Dr Rip’s Essential Beach Book: Everything You Need To Know About Surf, Sand and Rips by Dr Rob Brander ISBN: 978 1 74223 097 9
The rip current is the bogeyman of the sea. The confusion engendered by its behaviour and what to do if you get caught has imbued this beast with a reputation such that swimmers fear its very name. This is partly justified; in both Australia and the USA around 100 people a year drown in rip-related incidents, while between 2006-2011 in the UK, RNLI lifeguards rescued 12,607 people from rips, around 11% of whom were swimmers. The biggest problem however is that people don’t understand rips or what to do when they’re in one. This book by coastal geomorphologist Dr Rob Brander (named ‘Dr Rip’ by Lifeguards in New South Wales for his habit of pouring purple dye into rip currents) is therefore an essential addition to the sea-swimmer’s library.
Dr Rip begins with a fascinating discussion of types of sand and the ways in which different sentiments collect in certain places and form different types of beach. This is important, because the type of beach largely dictates the type and size of waves, which in turn affects the formation of currents such as long-shore drift and rips, and whether these are fixed rips or unpredictable flash rips.
There are several categories of wave which Dr Rip describes in detail, along with specific dangers associated with each. From this section I now know for certain that the wave which wiped me out behind Burgh Island last year in twelve-foot swell and scared the bejesus out of me was a freak reflected wave combined with an incoming one, because there’s a description of how such waves form and a picture of a similar one in the book. You will also learn not to try body-surfing a plunging wave or a surging wave, and what to do when a big wave decides to break on top of you – a frequent occurrence for we year-round sea-swimmers and dippers.
There’s a chapter on currents with an in-depth analysis of rips. A rip current (it is a current, not a tide) is a ‘river’ flowing from the shore through an area of breaking waves. It’s a key way in which water from breaking waves returns to the sea. A rip won’t drag you under, it’s dangerous for a couple of reasons: firstly, they appear to be areas of calm in white water, and therefore attract swimmers; and because people who are not competent swimmers or who are not educated about rips get caught and are pulled out of their depth, or try to swim against them because they don’t know how to get out. So the first important point is how to spot a rip; there are plenty of handy hints and excellent photographs to help you develop this essential skill, along with advice about where, and where not, to swim.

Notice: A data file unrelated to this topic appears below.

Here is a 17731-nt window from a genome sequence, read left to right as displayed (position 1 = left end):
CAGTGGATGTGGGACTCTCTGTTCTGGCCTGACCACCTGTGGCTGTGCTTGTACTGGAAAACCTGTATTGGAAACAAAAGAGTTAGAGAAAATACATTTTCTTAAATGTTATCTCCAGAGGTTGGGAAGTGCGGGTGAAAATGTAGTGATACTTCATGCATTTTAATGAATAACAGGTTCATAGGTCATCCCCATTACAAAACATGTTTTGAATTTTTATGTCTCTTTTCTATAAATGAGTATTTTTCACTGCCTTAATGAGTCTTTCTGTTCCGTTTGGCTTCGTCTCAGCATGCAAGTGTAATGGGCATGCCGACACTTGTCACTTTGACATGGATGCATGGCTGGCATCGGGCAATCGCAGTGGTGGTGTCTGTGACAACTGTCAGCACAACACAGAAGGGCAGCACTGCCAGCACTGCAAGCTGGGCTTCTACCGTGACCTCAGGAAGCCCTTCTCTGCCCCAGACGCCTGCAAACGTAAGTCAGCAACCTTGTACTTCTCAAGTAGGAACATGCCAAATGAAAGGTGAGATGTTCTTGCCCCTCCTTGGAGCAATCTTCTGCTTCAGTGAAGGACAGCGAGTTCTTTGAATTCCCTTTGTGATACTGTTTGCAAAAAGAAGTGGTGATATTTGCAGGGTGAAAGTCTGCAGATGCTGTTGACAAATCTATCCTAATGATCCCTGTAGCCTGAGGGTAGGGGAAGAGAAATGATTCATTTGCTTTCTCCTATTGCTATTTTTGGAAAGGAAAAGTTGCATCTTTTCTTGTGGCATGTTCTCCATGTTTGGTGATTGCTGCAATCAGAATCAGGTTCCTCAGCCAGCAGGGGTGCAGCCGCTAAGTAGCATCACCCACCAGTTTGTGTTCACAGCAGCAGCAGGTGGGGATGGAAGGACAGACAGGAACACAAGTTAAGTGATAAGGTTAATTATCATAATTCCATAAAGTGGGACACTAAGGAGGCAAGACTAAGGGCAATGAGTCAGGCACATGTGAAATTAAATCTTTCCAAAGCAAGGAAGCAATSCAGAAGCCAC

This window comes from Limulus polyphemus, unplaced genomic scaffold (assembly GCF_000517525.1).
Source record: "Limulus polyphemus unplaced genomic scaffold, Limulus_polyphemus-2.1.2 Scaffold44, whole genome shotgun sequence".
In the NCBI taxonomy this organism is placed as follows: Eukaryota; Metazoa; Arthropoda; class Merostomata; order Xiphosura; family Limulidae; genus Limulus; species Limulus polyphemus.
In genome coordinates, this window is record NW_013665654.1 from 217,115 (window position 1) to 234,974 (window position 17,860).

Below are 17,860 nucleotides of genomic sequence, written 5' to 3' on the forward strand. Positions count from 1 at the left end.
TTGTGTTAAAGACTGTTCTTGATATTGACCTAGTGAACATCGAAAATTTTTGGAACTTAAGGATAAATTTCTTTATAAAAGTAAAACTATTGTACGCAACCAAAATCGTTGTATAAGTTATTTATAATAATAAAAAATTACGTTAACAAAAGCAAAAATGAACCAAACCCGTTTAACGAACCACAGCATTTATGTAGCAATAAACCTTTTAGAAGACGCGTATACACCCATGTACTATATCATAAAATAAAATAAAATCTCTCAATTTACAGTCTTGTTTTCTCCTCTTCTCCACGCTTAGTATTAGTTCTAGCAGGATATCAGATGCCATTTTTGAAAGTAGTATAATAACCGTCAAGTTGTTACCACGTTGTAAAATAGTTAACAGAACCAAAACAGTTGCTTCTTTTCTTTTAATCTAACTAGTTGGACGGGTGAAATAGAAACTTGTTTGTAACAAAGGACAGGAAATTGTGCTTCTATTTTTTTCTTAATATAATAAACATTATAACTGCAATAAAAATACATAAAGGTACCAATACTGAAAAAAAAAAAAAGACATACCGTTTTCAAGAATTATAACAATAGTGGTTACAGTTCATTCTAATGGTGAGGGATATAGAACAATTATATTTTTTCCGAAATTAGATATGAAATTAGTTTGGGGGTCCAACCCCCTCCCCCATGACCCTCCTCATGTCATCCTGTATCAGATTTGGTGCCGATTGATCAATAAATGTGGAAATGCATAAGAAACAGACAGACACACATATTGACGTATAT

One of the refreshing aspects of the book is that there are no absolute rules. Dr Rip simply discusses the various options which are of course different depending on your ability and fitness. So you learn a couple of ways of swimming out of a rip, or how to attract the attention of a lifeguard. Some rips will run you a mere 50-100m off shore and return you to the shallows after a couple of minutes, while others are monsters; one in New Zealand, for example, took Dr Rip a good 1km off shore, and while they are normally narrow, they may be up to 50m wide and travel at the sprint speed of an Olympic freestyler.
There’s a chapter on tides which, Dr Rip explains, are a type of wave. We also learn that tsunamis are surging waves which accounts for their huge destructive power; there’s a fascinating discussion on the reason the 2004 tsunami caused barely any damage in the Maldives, despite running straight over the islands which are almost entirely at sea level. Other considerations, such as weather, erosion, and the problems associated with thoughtless and poorly-informed shore development are also included.
There’s so much information in this book, all illustrated with wonderful photographs from around the world, that it’s probably necessary to read it two or three times. I grew up (or rather survived my childhood) on the Atlantic coast of Devon, and there is plenty here that I didn’t know. Dr Rip has a life-long fascination with the subject (he collected several hundred jars of sand over his youth which were confiscated by customs when he moved to Australia) and is an expert in the science of beaches and how they work. He writes in an accessible style while also managing to explain some fairly complex processes in an easy and entertaining way. There are some lovely touches of humour. You will even learn how to survive a shark attack (swimming with a friend immediately reduces your chance of attack by 50%!) There’s also information on fossicking on a beach, rock-pooling, and where and how to build a decent sandcastle.
My only criticism is in the sometimes confusing format where summary sections are placed in mid-paragraph rather than at the ends of the relevant chapters, but it’s such a great book it’s well worth overlooking this minor annoyance rather as you would a sand fly bite. By the way, before you warm yourself up on your nippy winter sea swim, did you know that sharks are attracted by the smell of wee?
Dr Rip’s Essential Beach Book comes very highly recommended for anyone who swims in the sea.